By Janie Har
SAN FRANCISCO – The chief prosecutor of San Francisco on Monday rejected the mayor’s call for increased policing to tackle rampant drug trafficking in one of the city’s most vulnerable neighborhoods, urging them to instead invest more money in homes and treatment that the causes of crime.
Politically competitive District Attorney Chesa Boudin was accompanied by public defender Mano Raju and addiction specialists at a press conference announced after Mayor London Breed declared a state of emergency in the long-battered Tenderloin last week. Open drug trafficking and neighborhood shootings have scared children and seniors into going outside.
San Francisco District Attorney Chesa Boudin speaks during a press conference in protest of Mayor London’s Breed plan for more police and law enforcement that could affect drug users in the Tenderloin neighborhood on Monday, December 20, 2021 in San Francisco. (Gabrielle Lurie / San Francisco Chronicle via AP)
The press conference comes as Boudin, whose 2019 election was unsupported by Breed, faces a recall election in June put on the ballot by critics who say he is gentle on criminals. Boudin’s office countered the criticism with examples of effective crackdown on shoplifting and other criminal activities. But his remarks on Monday made his position clear on how to persecute people with drug problems or mental health problems.
“If arrests and indictments alone could solve the drug crisis in this country or city, it would have been resolved long ago,” he said. “We spent over a trillion dollars fighting the so-called war on drugs, and where did that take us?”
Boudin said he was indignant at the “raw human suffering” he saw in the neighborhood. But using outdated methods won’t make people safer and the city has other options, said Boudin, who worked in the public defender’s office before being appointed prosecutor.
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A mayor’s spokesman said Monday the government had made historic investments in housing and treatment and was determined to open a safe drug use point as well as a drug disenchantment center, ideas also supported by spokesmen on Monday. As part of their contingency plan, Breed is working to open a temporary location in the Tenderloin to connect people to services, said Jeff Cretan.
“The reality is our outreach teams are out there every day, and while many people take services to get inside and get the help they need, others don’t,” he said, adding that the mayor will continue to invest in these programs, “but people will not be allowed to refuse these services and continue breaking the law.”
Like many other predominantly democratic cities, San Francisco is fighting crime in the face of police reforms sparked by the 2020 murder of George Floyd. While general crime reports in San Francisco prior to the pandemic have declined, viral video footage of cheeky shoplifters and home break-in stories have put an uncomfortable spotlight on a city that prides itself on its praised compassion and tolerance.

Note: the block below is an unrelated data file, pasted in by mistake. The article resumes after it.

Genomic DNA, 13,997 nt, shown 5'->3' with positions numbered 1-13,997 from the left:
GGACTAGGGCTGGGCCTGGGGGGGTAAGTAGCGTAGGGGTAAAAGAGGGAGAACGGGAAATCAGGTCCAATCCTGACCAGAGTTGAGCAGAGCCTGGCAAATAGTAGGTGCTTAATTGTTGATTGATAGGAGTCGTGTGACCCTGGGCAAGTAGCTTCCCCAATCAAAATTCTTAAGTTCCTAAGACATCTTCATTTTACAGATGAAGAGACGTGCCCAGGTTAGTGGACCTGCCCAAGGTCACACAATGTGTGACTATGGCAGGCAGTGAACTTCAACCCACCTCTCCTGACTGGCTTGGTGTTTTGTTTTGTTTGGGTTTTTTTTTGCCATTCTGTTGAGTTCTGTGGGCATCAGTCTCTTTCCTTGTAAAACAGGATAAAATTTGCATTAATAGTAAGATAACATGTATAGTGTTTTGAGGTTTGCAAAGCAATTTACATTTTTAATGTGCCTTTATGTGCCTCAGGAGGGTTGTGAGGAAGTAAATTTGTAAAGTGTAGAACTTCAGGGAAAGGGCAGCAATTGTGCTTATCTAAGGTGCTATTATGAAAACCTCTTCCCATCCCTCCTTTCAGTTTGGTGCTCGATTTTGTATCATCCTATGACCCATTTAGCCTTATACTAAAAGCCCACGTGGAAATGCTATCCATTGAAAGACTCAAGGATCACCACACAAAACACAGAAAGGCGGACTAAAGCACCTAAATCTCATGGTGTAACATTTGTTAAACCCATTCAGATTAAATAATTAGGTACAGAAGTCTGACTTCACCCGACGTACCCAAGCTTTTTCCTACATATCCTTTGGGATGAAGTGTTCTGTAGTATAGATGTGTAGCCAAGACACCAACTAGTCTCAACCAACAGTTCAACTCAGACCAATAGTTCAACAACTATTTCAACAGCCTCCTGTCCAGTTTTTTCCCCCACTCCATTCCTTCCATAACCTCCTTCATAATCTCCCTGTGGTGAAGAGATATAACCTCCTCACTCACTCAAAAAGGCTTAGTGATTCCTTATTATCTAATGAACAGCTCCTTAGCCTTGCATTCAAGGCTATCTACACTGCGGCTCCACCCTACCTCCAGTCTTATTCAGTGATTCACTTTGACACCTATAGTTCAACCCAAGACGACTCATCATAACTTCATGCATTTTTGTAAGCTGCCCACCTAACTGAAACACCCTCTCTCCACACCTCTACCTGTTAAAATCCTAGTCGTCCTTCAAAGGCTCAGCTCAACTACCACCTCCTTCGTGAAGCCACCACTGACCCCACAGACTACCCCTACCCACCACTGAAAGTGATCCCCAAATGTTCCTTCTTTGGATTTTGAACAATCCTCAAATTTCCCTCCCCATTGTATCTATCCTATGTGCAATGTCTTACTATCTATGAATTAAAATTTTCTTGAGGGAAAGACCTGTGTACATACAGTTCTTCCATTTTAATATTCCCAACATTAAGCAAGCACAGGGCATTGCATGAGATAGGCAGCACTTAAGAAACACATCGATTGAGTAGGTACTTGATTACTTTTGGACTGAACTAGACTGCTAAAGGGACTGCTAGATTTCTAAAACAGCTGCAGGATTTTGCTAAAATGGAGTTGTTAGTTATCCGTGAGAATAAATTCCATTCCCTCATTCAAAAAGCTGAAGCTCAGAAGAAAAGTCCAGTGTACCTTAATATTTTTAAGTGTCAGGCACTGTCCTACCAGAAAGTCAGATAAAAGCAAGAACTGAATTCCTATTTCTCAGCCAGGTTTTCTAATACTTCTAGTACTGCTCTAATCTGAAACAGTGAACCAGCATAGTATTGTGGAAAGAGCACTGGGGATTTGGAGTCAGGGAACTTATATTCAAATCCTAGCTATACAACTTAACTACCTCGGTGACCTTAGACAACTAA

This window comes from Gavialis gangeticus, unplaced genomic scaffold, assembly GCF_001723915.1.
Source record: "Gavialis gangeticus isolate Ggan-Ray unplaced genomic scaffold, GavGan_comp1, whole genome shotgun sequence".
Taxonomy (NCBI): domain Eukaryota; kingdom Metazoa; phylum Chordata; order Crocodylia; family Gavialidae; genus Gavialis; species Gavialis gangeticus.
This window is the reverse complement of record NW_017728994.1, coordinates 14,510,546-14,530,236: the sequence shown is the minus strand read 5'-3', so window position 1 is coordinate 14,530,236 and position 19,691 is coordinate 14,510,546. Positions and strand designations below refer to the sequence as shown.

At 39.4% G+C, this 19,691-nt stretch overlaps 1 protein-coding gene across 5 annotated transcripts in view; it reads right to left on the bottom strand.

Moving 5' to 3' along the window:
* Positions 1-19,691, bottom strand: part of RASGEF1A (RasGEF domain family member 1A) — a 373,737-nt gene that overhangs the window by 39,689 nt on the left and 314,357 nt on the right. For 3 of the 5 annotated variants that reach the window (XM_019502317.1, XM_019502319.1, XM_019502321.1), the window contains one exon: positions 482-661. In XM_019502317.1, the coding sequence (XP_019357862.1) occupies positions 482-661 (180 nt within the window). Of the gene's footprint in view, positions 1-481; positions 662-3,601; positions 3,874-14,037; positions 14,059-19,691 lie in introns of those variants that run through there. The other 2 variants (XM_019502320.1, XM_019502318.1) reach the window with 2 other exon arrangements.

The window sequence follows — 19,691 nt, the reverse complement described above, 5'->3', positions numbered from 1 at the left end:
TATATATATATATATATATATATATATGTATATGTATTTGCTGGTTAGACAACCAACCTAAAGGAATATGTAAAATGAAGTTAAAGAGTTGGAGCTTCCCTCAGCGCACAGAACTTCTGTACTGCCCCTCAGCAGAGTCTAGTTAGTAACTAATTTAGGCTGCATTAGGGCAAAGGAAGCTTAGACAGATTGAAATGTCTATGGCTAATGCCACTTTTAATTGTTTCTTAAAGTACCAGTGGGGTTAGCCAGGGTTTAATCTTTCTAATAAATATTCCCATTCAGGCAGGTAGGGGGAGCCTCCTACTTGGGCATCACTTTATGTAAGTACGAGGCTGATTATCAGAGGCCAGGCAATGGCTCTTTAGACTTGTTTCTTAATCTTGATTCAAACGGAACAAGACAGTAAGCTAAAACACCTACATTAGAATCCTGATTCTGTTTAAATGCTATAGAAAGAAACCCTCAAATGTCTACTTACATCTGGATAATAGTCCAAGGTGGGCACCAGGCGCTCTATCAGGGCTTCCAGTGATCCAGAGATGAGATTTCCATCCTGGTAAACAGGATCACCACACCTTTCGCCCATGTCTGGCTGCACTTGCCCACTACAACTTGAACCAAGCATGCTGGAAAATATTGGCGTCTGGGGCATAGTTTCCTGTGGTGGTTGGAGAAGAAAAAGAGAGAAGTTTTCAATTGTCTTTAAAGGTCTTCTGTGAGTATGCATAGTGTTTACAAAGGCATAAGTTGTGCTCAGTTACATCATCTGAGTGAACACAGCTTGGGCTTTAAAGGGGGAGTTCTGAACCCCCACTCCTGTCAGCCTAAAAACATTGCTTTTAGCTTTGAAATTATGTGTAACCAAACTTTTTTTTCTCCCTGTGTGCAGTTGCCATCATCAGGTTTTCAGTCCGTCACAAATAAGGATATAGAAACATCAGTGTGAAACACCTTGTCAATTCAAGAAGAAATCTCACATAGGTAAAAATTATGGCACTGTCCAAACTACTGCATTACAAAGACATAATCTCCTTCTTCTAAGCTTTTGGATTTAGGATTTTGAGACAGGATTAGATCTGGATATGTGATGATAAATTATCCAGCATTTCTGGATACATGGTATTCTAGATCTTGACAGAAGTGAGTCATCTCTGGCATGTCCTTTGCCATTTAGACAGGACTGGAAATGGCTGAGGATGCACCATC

Oakland City Council, a longtime leader of the Black Lives Matter movement to cut police funding, backed down earlier this month and voted to hire 60 new officers and add two new police academies amid an increase in murders and gun violence.
San Francisco spends millions of dollars to fight homelessness and drug addiction, but the effort has not made any visible changes. City guides say the high cost of housing and the abundance of cheap synthetic drugs are devastating other major cities as well.
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Some residents say San Francisco has lost its luster as officials fail to deter repeat offenders, provide shelter for the homeless, or keep the streets clean. They are also dismayed that the school district, which is not controlled by the mayor, held on to distance learning for most of the past year, while neighboring districts and even private schools in San Francisco welcomed students back to their classrooms. Several school board members are also facing new elections.
People who live and work in Tenderloin, one of the city’s poorest neighborhoods, have asked the mayor’s office for increased patrols, although not all think police is the solution.
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In response, Breed said last week they needed to be “less tolerant of all the cops – it destroyed our town” and announced initiatives to make stolen property more difficult to sell and give police real-time access to surveillance video.
She said the city will no longer tolerate open drug use or trafficking and people will have to accept treatment or go to jail. Critics say there aren’t enough treatment beds or accommodations.
Del Seymour, founder of the personnel development group Code Tenderloin, said at the press conference on Monday that he loves and respects the mayor but is flooding the neighborhood with more police officers who don’t know how to deal with people struggling with addictions, mental health issues and Struggling with homelessness is not the answer.
“We deserve a lot better,” he said. “The money you will spend on it can be used for drug counseling and needs-based treatment.”
Other speakers on Monday included representatives from HealthRIGHT 360, which offers mental health and substance use treatment; SF AIDS Foundation; and Shamann Walton, president and only black member of the San Francisco board of directors.